And it only gets worse. Those that actually took the jump and made the investment because they felt they had reason to do so find themselves in a game publisher’s worst nightmare. If a significant number of those people, upon purchasing and playing the game, find out that they aren’t happy for a number of reasons(not their kind of game, poor performance, bad bugs, slow content, friends didn’t want to spend $60 on a game they know nothing about, inactive playerbase, EXPENSIVE DLC, etc.) you’ve essentially tarnished your game’s reputation almost beyond repair. In this day and age, it is INCREDIBLY difficult and rare for a game to recover from such a thing.

You need to face one important fact about the current state of the game industry: Players don’t take risks with their purchases when there are SO many options available for them that present ZERO risk. Evolve was a risk that, for many, turned out very poorly, when what it should have been was a zero-risk opportunity to experience a whole new kind of gameplay and fun. Do you think anyone is going to REALLY care if your game has some issues if players were charged little to nothing to give it a try? Complaints are not the same as write-offs. The funny thing is that game publishers who take this approach to game sales present themselves with the very same risk when it comes to profits! So silly.

SECOND ERROR

Outrageously-priced DLC.

I’m going to share with you a secret about microtransactions/DLC. I am so sure of the effectiveness of this fact that I would literally bet my life on its validity.

The first part is simple; your game has to be fun. This is an obvious requirement of every single game in existence and I’m pretty sure it didn’t even need to be said, but what the hell. But here’s the primary fact: If the majority of players look at your available list of DLC and find themselves thinking ANYTHING other than, “Wow, that value is so good that I would feel stupid for NOT purchasing it and I’m pretty sure I’ll go insane if I don’t buy it all” then your pricing model is off. It really is that simple. Don’t believe me? Everyone who is reading this, check out your Steam profiles for some of your very cheap or F2P games to see how much money you’ve spent in them.

Here’s a quick list of a few games between me and just ONE of my gamer friends.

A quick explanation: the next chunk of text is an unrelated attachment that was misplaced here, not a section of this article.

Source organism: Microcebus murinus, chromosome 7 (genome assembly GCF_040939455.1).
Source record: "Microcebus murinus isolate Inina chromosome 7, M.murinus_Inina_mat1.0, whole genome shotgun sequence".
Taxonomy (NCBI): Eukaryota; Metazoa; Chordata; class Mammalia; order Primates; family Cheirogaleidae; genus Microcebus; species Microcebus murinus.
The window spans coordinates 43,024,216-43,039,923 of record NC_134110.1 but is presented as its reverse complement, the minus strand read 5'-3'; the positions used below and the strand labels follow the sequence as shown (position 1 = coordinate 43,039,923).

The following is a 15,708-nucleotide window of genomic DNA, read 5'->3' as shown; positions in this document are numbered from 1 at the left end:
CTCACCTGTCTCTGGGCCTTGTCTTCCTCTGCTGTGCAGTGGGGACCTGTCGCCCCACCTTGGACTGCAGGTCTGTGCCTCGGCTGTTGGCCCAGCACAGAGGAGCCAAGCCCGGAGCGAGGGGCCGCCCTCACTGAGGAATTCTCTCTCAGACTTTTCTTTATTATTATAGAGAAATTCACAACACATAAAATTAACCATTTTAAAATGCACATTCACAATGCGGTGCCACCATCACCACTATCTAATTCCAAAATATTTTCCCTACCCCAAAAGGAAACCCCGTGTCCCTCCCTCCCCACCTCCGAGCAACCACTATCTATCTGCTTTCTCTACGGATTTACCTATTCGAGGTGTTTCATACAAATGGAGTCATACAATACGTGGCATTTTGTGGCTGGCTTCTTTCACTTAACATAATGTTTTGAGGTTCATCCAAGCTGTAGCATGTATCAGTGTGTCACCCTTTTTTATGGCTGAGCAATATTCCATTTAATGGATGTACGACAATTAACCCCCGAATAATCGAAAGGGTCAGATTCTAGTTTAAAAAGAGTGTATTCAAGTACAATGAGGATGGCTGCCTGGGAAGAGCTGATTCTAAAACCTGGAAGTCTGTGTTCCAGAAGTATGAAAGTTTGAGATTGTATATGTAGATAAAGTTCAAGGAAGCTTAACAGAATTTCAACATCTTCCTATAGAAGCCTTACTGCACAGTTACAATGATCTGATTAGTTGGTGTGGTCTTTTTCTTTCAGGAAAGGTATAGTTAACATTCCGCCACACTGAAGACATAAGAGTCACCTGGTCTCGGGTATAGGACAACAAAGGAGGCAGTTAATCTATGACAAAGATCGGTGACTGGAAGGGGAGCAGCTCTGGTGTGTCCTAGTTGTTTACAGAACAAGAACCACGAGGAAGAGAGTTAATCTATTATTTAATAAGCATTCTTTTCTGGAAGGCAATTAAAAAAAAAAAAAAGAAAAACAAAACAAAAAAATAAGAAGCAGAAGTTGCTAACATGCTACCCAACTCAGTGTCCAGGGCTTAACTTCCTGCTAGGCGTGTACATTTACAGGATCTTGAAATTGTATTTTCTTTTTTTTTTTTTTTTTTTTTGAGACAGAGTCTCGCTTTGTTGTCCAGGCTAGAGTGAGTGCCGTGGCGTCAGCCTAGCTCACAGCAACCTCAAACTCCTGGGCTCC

Marvel Heroes: $361

Dota 2: $612

CS-GO: $243

Payday 2: $121

That’s over $1,300 spend between TWO people on just 4 games(over $300 per game on average). Do you not see the significance of this? Need more evidence? Ever heard of the Steam summer/winter sales? Ask yourselves, what is the one thing you are thinking during those sales. If it isn’t, “I’m going to buy every game because they’re so incredibly cheap even though I’ll probably never play half of them”, then there might be something wrong with you. I know one thing for certain, every single gamer I know, rich or poor, competitive or loner, slow PC or fast, buys up hundreds of dollars in games and DLC content during these sales. The value is just too good to pass up. Have you seen Steam’s sales figures during these sales? It’s unbelievable.

Your game could have assisted in furthering the evolution of pricing in the game industry, instead it chose to fall into literally the WORST category of content pricing that this industry has ever seen.

Luckily, it isn’t too late to correct your mistakes and make some headway on recovering from your obvious blunder. Whether you believe it or not, I have provided you (2K/TRS) with the information you need to revive this game and bring in a larger playerbase than you ever thought possible. In case some of it wasn’t understood, I want to just lay it out once more in a very simple list.

How to profit from the sale of a game and DLC

1. Create fun game - Obvious

2. Create as much exposure for the game as possible - Can’t accumulate players if they don’t know you exist and have a way to research you or even test you out before making any decisions.

3. Remove any perceived risk from potential consumers - Little or no risk = little or no reason not to try the game and plenty of good reasons(beta feedback, reviews, gameplay trailers, previews, streams, etc.) to give it a shot